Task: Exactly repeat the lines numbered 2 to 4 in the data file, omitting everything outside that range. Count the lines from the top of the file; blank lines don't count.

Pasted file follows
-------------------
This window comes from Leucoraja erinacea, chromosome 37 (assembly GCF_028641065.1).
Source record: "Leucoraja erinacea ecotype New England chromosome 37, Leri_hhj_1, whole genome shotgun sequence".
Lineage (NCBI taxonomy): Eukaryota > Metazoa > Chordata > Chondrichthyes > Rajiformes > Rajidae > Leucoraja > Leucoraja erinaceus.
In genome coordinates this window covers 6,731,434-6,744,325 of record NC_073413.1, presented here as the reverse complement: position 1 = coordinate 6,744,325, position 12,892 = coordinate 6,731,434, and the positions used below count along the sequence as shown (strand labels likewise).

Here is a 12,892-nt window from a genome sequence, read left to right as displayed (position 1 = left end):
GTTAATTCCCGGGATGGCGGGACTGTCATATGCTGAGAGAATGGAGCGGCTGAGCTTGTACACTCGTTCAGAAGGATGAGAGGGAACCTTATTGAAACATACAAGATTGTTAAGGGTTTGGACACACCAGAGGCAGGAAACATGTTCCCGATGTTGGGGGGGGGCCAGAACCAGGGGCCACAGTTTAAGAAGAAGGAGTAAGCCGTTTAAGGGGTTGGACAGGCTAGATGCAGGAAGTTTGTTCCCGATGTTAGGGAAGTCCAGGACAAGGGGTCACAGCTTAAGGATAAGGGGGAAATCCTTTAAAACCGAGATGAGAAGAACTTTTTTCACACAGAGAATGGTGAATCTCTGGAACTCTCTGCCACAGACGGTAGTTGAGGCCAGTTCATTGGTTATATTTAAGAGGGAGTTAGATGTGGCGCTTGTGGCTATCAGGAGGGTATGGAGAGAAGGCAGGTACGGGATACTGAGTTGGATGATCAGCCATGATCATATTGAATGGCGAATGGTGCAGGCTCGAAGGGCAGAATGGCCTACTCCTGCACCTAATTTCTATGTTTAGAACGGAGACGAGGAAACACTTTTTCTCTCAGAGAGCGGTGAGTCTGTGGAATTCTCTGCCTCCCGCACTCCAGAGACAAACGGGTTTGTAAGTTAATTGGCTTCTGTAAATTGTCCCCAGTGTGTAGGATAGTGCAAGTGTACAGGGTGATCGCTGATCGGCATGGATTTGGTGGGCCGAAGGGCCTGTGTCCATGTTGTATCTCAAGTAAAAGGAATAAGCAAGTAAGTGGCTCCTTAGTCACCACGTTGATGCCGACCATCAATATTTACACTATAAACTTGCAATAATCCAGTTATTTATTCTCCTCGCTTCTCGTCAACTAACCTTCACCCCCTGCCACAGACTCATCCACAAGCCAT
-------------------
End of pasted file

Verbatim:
Source record: "Leucoraja erinacea ecotype New England chromosome 37, Leri_hhj_1, whole genome shotgun sequence".
Lineage (NCBI taxonomy): Eukaryota > Metazoa > Chordata > Chondrichthyes > Rajiformes > Rajidae > Leucoraja > Leucoraja erinaceus.
In genome coordinates this window covers 6,731,434-6,744,325 of record NC_073413.1, presented here as the reverse complement: position 1 = coordinate 6,744,325, position 12,892 = coordinate 6,731,434, and the positions used below count along the sequence as shown (strand labels likewise).